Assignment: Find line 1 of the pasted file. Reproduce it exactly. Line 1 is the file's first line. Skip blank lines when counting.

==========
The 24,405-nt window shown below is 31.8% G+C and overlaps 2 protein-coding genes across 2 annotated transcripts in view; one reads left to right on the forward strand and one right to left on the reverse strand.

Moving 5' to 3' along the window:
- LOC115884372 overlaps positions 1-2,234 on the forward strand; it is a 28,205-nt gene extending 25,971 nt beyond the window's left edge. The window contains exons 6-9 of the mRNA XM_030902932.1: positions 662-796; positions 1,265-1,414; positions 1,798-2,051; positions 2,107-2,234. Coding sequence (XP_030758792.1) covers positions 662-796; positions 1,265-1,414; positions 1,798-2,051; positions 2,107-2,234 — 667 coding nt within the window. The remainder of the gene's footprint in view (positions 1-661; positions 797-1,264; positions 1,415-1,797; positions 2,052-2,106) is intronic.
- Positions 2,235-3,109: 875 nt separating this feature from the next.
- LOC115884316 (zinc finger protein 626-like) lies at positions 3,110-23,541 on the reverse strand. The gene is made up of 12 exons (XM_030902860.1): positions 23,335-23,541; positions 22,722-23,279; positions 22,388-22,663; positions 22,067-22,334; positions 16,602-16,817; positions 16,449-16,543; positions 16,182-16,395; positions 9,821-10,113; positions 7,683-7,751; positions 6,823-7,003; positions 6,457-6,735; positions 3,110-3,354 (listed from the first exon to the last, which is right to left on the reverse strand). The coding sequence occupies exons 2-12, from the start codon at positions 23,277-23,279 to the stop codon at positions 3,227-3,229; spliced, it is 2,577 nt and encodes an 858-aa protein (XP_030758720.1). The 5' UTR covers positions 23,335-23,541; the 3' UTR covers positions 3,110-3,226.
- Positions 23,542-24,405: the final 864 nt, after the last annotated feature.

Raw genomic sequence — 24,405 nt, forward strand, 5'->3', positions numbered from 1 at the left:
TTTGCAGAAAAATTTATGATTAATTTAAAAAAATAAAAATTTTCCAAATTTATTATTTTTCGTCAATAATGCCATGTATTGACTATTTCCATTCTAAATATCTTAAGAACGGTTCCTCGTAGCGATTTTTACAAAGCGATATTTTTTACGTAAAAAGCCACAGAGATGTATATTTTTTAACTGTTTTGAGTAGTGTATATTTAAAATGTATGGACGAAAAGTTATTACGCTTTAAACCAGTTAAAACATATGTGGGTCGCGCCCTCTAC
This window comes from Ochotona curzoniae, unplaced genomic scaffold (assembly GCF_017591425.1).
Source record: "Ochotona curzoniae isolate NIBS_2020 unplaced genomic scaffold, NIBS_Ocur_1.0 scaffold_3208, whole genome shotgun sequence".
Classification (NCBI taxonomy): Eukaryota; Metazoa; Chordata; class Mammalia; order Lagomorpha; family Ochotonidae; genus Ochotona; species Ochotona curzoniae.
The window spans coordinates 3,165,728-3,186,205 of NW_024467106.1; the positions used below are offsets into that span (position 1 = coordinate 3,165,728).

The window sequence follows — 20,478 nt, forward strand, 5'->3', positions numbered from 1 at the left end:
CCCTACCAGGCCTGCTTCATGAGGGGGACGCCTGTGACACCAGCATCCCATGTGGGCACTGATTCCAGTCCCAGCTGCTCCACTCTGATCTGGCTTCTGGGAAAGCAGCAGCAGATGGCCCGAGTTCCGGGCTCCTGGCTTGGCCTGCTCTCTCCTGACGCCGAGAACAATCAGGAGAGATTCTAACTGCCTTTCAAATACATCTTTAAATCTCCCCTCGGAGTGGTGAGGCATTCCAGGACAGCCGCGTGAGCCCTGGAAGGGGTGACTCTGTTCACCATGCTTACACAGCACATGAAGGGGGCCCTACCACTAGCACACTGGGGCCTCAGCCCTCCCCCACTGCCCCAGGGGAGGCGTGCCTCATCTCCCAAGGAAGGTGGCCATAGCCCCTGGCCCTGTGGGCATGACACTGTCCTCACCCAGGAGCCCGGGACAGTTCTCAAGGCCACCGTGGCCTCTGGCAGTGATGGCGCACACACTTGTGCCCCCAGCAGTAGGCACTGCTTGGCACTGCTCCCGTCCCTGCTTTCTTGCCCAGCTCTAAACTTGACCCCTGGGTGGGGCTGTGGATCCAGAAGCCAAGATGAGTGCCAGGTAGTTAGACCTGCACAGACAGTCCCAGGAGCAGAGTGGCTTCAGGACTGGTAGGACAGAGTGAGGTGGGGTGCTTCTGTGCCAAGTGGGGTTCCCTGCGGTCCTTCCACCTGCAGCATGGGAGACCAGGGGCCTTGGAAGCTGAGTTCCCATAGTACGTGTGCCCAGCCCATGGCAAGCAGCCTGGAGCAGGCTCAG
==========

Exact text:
The 24,405-nt window shown below is 31.8% G+C and overlaps 2 protein-coding genes across 2 annotated transcripts in view; one reads left to right on the forward strand and one right to left on the reverse strand.